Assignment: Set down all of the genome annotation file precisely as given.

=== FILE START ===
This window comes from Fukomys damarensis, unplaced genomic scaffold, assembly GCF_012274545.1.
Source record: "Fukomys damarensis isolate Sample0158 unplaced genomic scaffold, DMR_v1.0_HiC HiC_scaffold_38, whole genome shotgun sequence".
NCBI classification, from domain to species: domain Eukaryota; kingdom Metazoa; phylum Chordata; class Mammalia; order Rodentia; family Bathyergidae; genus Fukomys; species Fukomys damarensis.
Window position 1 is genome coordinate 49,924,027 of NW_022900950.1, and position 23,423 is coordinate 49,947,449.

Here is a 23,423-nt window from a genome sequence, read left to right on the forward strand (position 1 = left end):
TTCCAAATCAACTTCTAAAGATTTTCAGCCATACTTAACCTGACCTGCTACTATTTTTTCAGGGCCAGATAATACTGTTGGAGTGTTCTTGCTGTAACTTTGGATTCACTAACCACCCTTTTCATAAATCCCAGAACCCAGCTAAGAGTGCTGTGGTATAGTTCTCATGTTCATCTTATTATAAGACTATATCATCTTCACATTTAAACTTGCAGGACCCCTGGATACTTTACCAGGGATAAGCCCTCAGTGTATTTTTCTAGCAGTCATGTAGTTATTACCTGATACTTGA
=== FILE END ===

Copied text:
This window comes from Fukomys damarensis, unplaced genomic scaffold, assembly GCF_012274545.1.
Source record: "Fukomys damarensis isolate Sample0158 unplaced genomic scaffold, DMR_v1.0_HiC HiC_scaffold_38, whole genome shotgun sequence".
NCBI classification, from domain to species: domain Eukaryota; kingdom Metazoa; phylum Chordata; class Mammalia; order Rodentia; family Bathyergidae; genus Fukomys; species Fukomys damarensis.
Window position 1 is genome coordinate 49,924,027 of NW_022900950.1, and position 23,423 is coordinate 49,947,449.

Here is a 23,423-nt window from a genome sequence, read left to right on the forward strand (position 1 = left end):
TTCCAAATCAACTTCTAAAGATTTTCAGCCATACTTAACCTGACCTGCTACTATTTTTTCAGGGCCAGATAATACTGTTGGAGTGTTCTTGCTGTAACTTTGGATTCACTAACCACCCTTTTCATAAATCCCAGAACCCAGCTAAGAGTGCTGTGGTATAGTTCTCATGTTCATCTTATTATAAGACTATATCATCTTCACATTTAAACTTGCAGGACCCCTGGATACTTTACCAGGGATAAGCCCTCAGTGTATTTTTCTAGCAGTCATGTAGTTATTACCTGATACTTGA